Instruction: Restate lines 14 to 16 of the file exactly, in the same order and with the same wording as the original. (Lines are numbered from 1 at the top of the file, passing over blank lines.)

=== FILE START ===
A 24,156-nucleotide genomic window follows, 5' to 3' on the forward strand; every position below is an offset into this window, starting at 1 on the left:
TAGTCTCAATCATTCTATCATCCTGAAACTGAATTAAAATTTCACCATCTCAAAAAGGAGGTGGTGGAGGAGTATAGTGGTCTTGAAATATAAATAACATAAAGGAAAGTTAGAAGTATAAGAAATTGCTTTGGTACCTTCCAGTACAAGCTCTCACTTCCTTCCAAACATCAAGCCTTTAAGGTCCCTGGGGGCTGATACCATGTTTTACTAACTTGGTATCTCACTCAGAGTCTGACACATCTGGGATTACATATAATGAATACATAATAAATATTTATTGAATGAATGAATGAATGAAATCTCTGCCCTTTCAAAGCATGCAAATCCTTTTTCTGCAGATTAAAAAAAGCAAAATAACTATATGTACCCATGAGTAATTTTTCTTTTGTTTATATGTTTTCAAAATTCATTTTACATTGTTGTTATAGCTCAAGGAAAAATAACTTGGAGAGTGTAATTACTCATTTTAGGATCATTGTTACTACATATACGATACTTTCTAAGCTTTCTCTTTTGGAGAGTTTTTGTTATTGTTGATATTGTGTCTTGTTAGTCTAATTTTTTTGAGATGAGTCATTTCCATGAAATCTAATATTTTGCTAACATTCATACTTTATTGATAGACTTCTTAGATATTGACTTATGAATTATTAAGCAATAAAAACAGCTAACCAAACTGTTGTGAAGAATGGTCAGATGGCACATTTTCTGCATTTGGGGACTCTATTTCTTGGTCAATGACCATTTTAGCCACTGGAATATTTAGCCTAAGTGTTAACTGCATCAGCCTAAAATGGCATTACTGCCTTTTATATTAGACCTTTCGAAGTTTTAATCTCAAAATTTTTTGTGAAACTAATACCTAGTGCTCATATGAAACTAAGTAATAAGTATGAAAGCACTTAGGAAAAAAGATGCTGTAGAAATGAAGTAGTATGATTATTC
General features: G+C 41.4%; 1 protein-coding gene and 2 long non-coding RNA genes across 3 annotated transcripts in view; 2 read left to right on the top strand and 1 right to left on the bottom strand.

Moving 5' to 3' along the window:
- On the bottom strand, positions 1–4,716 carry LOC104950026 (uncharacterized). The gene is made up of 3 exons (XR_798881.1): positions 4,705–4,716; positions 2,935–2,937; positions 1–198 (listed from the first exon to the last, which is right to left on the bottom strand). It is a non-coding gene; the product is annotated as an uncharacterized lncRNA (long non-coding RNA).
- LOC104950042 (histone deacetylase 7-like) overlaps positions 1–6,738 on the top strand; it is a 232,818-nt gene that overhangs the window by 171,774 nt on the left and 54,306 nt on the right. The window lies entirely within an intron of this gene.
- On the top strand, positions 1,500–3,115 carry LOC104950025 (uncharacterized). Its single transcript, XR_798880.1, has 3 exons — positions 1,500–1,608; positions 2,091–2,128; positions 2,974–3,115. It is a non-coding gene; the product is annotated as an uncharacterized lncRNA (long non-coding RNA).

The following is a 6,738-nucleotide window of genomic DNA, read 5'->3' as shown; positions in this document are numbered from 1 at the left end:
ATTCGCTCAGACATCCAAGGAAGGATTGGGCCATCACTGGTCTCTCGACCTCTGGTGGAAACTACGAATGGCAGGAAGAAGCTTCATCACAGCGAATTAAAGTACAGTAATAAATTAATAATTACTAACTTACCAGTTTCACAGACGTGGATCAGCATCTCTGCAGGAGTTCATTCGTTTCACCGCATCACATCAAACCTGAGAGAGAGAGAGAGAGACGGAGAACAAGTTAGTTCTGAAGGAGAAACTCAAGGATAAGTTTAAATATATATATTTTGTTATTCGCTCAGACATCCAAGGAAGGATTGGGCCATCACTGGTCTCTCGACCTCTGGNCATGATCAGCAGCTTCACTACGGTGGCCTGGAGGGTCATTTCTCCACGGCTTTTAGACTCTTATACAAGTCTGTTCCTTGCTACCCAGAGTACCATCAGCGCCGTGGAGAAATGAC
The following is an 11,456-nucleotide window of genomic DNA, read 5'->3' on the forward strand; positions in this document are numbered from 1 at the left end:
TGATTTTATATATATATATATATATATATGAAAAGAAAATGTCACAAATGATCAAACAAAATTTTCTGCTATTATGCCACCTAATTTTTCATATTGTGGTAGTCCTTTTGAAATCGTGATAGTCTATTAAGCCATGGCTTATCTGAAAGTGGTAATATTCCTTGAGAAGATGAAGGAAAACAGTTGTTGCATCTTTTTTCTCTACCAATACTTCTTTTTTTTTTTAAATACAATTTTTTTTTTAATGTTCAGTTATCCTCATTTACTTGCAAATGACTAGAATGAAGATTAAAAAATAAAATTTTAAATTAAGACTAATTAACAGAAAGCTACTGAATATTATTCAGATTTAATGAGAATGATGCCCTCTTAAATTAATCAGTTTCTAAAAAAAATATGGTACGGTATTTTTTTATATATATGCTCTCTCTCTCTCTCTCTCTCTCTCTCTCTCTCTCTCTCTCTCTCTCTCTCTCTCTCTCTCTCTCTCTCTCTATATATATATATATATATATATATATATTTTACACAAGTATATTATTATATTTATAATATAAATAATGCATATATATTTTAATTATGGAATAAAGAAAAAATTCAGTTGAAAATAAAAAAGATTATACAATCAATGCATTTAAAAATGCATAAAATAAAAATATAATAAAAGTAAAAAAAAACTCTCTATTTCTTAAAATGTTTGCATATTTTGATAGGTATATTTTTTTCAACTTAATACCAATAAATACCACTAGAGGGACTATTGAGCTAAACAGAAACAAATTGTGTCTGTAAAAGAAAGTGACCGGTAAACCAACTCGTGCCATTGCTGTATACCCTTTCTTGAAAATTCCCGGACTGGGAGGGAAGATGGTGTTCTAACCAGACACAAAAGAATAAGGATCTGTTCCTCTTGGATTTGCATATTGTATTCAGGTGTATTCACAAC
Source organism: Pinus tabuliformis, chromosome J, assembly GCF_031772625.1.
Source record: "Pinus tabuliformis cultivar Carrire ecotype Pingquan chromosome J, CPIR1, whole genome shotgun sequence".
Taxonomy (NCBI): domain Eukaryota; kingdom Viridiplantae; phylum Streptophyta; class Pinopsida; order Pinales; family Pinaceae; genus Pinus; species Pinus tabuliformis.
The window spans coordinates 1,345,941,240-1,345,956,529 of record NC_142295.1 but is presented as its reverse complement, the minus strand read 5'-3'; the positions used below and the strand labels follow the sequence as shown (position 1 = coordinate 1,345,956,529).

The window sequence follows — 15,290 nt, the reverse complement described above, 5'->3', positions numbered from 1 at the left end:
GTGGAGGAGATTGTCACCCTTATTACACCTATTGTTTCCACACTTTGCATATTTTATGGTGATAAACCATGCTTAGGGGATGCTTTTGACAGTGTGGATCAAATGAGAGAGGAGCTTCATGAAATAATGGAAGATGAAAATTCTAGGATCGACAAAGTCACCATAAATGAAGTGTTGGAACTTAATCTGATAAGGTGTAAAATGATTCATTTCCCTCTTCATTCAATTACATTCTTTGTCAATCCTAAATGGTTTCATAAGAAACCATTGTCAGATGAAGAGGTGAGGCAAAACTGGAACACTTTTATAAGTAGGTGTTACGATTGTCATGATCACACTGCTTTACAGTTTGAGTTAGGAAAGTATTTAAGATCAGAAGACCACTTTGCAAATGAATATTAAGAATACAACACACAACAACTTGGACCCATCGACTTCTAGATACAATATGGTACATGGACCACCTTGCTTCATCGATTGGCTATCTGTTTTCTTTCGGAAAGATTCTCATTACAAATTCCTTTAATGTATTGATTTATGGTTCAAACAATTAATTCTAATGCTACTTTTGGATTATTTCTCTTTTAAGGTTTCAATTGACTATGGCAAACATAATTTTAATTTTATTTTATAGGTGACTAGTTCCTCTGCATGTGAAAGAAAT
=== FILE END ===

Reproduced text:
Taxonomy (NCBI): domain Eukaryota; kingdom Viridiplantae; phylum Streptophyta; class Pinopsida; order Pinales; family Pinaceae; genus Pinus; species Pinus tabuliformis.
The window spans coordinates 1,345,941,240-1,345,956,529 of record NC_142295.1 but is presented as its reverse complement, the minus strand read 5'-3'; the positions used below and the strand labels follow the sequence as shown (position 1 = coordinate 1,345,956,529).

The window sequence follows — 15,290 nt, the reverse complement described above, 5'->3', positions numbered from 1 at the left end: